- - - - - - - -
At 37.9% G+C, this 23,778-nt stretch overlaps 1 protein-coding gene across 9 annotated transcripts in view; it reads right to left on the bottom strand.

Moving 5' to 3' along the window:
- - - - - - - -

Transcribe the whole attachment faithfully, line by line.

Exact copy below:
At 37.9% G+C, this 23,778-nt stretch overlaps 1 protein-coding gene across 9 annotated transcripts in view; it reads right to left on the bottom strand.

Moving 5' to 3' along the window: